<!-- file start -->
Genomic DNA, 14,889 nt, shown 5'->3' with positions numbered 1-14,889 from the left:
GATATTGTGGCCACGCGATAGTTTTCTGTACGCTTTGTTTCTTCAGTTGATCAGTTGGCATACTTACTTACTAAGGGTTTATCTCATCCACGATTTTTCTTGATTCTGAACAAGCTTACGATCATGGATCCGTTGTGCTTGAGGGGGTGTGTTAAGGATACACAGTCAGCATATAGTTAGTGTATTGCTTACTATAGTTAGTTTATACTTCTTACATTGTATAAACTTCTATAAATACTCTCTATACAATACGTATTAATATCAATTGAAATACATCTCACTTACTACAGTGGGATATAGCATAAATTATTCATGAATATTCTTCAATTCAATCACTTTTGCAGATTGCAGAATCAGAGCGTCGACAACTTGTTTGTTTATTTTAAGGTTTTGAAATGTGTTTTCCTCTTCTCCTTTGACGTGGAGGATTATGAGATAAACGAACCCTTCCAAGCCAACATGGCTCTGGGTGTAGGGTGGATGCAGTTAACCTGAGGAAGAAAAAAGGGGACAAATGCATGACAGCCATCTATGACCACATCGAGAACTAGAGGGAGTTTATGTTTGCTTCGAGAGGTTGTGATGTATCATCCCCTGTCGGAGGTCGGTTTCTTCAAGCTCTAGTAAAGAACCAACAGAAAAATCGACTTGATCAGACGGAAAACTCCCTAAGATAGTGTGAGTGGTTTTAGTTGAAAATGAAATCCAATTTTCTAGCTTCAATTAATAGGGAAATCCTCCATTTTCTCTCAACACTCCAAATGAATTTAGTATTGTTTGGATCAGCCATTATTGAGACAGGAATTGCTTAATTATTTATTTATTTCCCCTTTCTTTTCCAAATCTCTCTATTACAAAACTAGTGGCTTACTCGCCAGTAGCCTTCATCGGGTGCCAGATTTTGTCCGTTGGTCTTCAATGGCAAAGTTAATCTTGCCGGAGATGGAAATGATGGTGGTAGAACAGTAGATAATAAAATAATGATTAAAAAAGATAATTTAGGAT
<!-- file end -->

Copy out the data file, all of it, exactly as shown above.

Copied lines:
Genomic DNA, 14,889 nt, shown 5'->3' with positions numbered 1-14,889 from the left:
GATATTGTGGCCACGCGATAGTTTTCTGTACGCTTTGTTTCTTCAGTTGATCAGTTGGCATACTTACTTACTAAGGGTTTATCTCATCCACGATTTTTCTTGATTCTGAACAAGCTTACGATCATGGATCCGTTGTGCTTGAGGGGGTGTGTTAAGGATACACAGTCAGCATATAGTTAGTGTATTGCTTACTATAGTTAGTTTATACTTCTTACATTGTATAAACTTCTATAAATACTCTCTATACAATACGTATTAATATCAATTGAAATACATCTCACTTACTACAGTGGGATATAGCATAAATTATTCATGAATATTCTTCAATTCAATCACTTTTGCAGATTGCAGAATCAGAGCGTCGACAACTTGTTTGTTTATTTTAAGGTTTTGAAATGTGTTTTCCTCTTCTCCTTTGACGTGGAGGATTATGAGATAAACGAACCCTTCCAAGCCAACATGGCTCTGGGTGTAGGGTGGATGCAGTTAACCTGAGGAAGAAAAAAGGGGACAAATGCATGACAGCCATCTATGACCACATCGAGAACTAGAGGGAGTTTATGTTTGCTTCGAGAGGTTGTGATGTATCATCCCCTGTCGGAGGTCGGTTTCTTCAAGCTCTAGTAAAGAACCAACAGAAAAATCGACTTGATCAGACGGAAAACTCCCTAAGATAGTGTGAGTGGTTTTAGTTGAAAATGAAATCCAATTTTCTAGCTTCAATTAATAGGGAAATCCTCCATTTTCTCTCAACACTCCAAATGAATTTAGTATTGTTTGGATCAGCCATTATTGAGACAGGAATTGCTTAATTATTTATTTATTTCCCCTTTCTTTTCCAAATCTCTCTATTACAAAACTAGTGGCTTACTCGCCAGTAGCCTTCATCGGGTGCCAGATTTTGTCCGTTGGTCTTCAATGGCAAAGTTAATCTTGCCGGAGATGGAAATGATGGTGGTAGAACAGTAGATAATAAAATAATGATTAAAAAAGATAATTTAGGAT